Tex Bonaventure and the Temple of the Water of Life is a parser-based adventure with an Indiana Jones theme you can presumably already see coming just from the title. Expect ludicrous archaeology. (One day, ONE DAY, someone will write an archaeology game with commands like LABEL POTSHERD and CLEAN BONES WITH SOFT TOOTHBRUSH and METICULOUSLY DESCRIBE SOIL TEXTURE IN NOTEBOOK. Jacqueline Lott, I’m looking at you.)
This is one of those games where what you get is exactly what the label on the package makes you think you’re going to get. It’s a fairly old-fashioned adventure: there’s a pseudo-maze, there are death traps, there are puzzles where you need something from another room you may not have visited, there’s an obligatory XYZZY response, there are loads of references to classic IF from Zork to Hitchhiker’s. There’s maybe a touch of an acknowledgement to Inhumane as well.
I am usually skeptical of games whose main purpose is to nostalge as much as possible for Infocom-that-was; it’s been done so much for so long that it’s easy for such pieces to feel stale. But I found Tex Bonaventure good-natured, and its parser rejoinders genuinely entertaining, so I came away liking it pretty well.
Other reviewers called out some issues and bugs with their playing; mine was not especially buggy, which leads me to think that the author did some good work with the partway-through-comp update. (Thank you!) Even so, there were once or twice things where guess-the-verb still bit me.
The puzzles are variably fair, with some timed traps and some learn-by-dying. This could have gotten somewhat frustrating, but Tex is nonetheless generally a lot more reasonable than the truly vicious old-school games. It’s small enough that you can’t get that far without discovering you’ve made a fatal error; one place where you can do something that makes the game unwinnable, there are pretty heavy hints that that is what you’ve just done, so you can back out and save and rethink your approach.
Possibly I would still have found it a bit much even so, but I gave myself permission to use hints. The hints were generally helpful enough that I didn’t have to read all the way through to the solution in most cases, which left me with a little of my adventuring pride intact. In a couple of places I am not sure how I would have worked out the puzzle at all sans hints, but it may be that there was more cluing that I missed. I would have tried to get through more of it on my own, but comp play means not dallying over things.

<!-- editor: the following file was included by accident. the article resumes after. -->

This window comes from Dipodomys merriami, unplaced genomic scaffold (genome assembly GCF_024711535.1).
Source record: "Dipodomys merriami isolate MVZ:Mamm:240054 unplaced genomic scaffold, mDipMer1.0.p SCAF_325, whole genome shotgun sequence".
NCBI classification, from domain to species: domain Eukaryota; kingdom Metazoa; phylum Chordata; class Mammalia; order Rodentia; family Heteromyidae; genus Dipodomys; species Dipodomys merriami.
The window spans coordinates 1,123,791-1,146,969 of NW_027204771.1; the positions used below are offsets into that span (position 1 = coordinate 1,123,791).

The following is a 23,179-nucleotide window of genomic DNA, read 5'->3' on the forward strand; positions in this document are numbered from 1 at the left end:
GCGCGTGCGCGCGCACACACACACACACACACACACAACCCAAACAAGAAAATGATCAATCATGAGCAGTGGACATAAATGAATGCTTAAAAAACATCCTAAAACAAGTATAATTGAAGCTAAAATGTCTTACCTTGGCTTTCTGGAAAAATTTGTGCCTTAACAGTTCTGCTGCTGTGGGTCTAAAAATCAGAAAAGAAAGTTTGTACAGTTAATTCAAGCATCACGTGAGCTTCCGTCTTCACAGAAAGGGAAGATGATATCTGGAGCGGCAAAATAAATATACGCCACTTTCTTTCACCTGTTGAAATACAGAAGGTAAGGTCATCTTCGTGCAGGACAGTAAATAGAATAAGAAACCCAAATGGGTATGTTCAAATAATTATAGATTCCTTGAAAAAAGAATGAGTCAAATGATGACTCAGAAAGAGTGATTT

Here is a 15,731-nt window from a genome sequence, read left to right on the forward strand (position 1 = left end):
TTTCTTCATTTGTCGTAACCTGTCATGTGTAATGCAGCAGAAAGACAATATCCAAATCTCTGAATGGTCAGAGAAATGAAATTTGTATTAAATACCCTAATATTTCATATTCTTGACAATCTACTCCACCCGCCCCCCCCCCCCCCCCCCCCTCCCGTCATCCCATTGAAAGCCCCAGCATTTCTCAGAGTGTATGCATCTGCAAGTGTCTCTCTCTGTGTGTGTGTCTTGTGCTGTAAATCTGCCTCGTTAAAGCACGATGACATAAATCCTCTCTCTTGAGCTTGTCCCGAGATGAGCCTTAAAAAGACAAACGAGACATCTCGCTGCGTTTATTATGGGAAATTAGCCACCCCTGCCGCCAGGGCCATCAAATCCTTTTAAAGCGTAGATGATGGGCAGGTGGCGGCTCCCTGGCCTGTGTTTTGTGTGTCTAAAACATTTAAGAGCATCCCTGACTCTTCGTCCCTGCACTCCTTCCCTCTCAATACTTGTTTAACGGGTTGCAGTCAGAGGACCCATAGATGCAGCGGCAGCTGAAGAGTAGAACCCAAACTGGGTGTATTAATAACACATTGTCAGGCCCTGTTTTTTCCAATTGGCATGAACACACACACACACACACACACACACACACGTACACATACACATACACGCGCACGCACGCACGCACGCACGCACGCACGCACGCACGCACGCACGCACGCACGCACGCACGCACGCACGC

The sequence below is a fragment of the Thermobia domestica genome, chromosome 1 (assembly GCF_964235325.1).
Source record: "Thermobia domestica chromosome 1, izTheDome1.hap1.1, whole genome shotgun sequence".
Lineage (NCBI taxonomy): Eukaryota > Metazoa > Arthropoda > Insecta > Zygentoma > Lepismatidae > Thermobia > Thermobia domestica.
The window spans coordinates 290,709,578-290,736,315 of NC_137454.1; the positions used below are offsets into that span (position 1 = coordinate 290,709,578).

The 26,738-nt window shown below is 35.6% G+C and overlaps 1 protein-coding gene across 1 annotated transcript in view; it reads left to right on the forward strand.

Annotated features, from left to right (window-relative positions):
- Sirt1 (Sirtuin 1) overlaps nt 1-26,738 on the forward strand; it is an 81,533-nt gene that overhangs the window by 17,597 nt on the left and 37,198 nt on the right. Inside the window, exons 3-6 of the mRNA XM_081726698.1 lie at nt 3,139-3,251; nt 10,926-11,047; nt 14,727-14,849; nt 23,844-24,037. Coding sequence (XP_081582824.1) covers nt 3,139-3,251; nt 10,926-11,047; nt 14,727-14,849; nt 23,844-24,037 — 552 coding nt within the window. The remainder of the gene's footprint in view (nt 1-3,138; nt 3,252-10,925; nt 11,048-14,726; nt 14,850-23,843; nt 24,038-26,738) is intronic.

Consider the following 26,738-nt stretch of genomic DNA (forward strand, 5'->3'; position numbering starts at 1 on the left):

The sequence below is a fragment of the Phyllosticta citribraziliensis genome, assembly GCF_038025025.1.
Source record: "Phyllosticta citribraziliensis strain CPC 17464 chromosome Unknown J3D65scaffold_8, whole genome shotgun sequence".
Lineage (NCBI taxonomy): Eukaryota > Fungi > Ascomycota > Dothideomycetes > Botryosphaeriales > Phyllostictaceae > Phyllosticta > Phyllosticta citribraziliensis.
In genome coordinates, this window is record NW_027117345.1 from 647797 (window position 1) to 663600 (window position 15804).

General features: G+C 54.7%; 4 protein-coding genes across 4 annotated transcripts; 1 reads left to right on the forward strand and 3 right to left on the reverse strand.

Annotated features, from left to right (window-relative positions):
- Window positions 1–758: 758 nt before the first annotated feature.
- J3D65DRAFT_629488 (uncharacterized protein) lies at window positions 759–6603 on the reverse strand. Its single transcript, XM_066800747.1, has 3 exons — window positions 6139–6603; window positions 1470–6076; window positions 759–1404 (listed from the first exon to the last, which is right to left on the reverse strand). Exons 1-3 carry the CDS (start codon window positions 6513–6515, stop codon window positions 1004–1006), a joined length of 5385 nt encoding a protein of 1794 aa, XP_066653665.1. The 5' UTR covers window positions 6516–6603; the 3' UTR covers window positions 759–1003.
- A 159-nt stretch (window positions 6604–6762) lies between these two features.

Other puzzles were fun and silly, though, and the text did an excellent job of communicating that you were running out of time on various timed puzzles, and otherwise nudging the player along. If you’ve been following IF for a while, you probably already know whether you’re the kind of player who would enjoy this kind of thing.
A couple of nitpicky specifics follow the spoiler space.
Particularly irksome verb-guessing: FLIP SWITCH worked in a certain situation. HIT SWITCH, PUSH SWITCH, and everything else I spent two pages trying, did not, and in some cases gave default answers that left me with a misleading idea of what was going on in the puzzle. For a while I thought the switch was further away than it apparently is (?), so was trying to throw objects, including the bone, through the slot, to no avail either.
Also, I really liked the concept of using the water of life to fix the gun, but sadly I only got that from the hints, in part because I’d gotten very used to counting the gun out of the equation at this point, and in part because it’s the water of life, not the water of Restoring Nonfunctional Machinery. It’s conceivable that there was an object description or something in here that would have offered a clue, but if so, I didn’t see it. (And I just replayed that bit to check, and, nope, still not seeing it.)